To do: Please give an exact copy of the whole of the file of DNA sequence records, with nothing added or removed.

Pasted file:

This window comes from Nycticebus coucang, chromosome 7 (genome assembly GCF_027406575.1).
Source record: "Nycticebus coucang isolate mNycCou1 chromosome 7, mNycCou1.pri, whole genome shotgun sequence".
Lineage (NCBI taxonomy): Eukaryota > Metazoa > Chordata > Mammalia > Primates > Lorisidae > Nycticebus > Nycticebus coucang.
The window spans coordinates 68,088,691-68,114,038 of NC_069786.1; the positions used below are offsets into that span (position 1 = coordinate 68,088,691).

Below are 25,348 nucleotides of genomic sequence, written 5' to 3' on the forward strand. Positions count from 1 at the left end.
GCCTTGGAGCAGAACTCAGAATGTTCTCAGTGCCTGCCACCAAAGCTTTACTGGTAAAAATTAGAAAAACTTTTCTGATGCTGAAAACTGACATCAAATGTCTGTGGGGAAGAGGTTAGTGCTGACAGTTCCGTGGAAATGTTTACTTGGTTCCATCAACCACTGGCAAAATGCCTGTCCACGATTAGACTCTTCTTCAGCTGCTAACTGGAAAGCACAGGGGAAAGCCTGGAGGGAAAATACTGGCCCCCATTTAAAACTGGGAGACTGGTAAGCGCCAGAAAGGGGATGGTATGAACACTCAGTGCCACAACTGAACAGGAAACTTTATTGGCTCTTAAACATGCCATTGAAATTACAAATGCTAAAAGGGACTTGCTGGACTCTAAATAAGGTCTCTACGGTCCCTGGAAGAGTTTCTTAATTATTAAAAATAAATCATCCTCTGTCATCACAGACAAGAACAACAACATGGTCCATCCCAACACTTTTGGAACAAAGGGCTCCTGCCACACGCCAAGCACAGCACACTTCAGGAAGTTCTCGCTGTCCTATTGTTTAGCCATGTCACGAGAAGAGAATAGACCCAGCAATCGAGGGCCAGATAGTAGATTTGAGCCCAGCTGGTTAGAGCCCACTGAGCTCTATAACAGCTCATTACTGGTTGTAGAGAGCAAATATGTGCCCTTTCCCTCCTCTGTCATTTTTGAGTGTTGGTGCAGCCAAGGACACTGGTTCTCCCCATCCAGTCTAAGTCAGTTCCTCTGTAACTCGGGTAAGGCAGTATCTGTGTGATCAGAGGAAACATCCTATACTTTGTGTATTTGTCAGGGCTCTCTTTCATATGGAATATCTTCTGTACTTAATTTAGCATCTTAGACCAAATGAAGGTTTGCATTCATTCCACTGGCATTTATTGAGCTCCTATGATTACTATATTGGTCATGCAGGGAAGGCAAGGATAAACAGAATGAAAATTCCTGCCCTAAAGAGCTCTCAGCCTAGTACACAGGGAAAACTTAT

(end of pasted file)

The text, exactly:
This window comes from Nycticebus coucang, chromosome 7 (genome assembly GCF_027406575.1).
Source record: "Nycticebus coucang isolate mNycCou1 chromosome 7, mNycCou1.pri, whole genome shotgun sequence".
Lineage (NCBI taxonomy): Eukaryota > Metazoa > Chordata > Mammalia > Primates > Lorisidae > Nycticebus > Nycticebus coucang.
The window spans coordinates 68,088,691-68,114,038 of NC_069786.1; the positions used below are offsets into that span (position 1 = coordinate 68,088,691).

Below are 25,348 nucleotides of genomic sequence, written 5' to 3' on the forward strand. Positions count from 1 at the left end.
GCCTTGGAGCAGAACTCAGAATGTTCTCAGTGCCTGCCACCAAAGCTTTACTGGTAAAAATTAGAAAAACTTTTCTGATGCTGAAAACTGACATCAAATGTCTGTGGGGAAGAGGTTAGTGCTGACAGTTCCGTGGAAATGTTTACTTGGTTCCATCAACCACTGGCAAAATGCCTGTCCACGATTAGACTCTTCTTCAGCTGCTAACTGGAAAGCACAGGGGAAAGCCTGGAGGGAAAATACTGGCCCCCATTTAAAACTGGGAGACTGGTAAGCGCCAGAAAGGGGATGGTATGAACACTCAGTGCCACAACTGAACAGGAAACTTTATTGGCTCTTAAACATGCCATTGAAATTACAAATGCTAAAAGGGACTTGCTGGACTCTAAATAAGGTCTCTACGGTCCCTGGAAGAGTTTCTTAATTATTAAAAATAAATCATCCTCTGTCATCACAGACAAGAACAACAACATGGTCCATCCCAACACTTTTGGAACAAAGGGCTCCTGCCACACGCCAAGCACAGCACACTTCAGGAAGTTCTCGCTGTCCTATTGTTTAGCCATGTCACGAGAAGAGAATAGACCCAGCAATCGAGGGCCAGATAGTAGATTTGAGCCCAGCTGGTTAGAGCCCACTGAGCTCTATAACAGCTCATTACTGGTTGTAGAGAGCAAATATGTGCCCTTTCCCTCCTCTGTCATTTTTGAGTGTTGGTGCAGCCAAGGACACTGGTTCTCCCCATCCAGTCTAAGTCAGTTCCTCTGTAACTCGGGTAAGGCAGTATCTGTGTGATCAGAGGAAACATCCTATACTTTGTGTATTTGTCAGGGCTCTCTTTCATATGGAATATCTTCTGTACTTAATTTAGCATCTTAGACCAAATGAAGGTTTGCATTCATTCCACTGGCATTTATTGAGCTCCTATGATTACTATATTGGTCATGCAGGGAAGGCAAGGATAAACAGAATGAAAATTCCTGCCCTAAAGAGCTCTCAGCCTAGTACACAGGGAAAACTTAT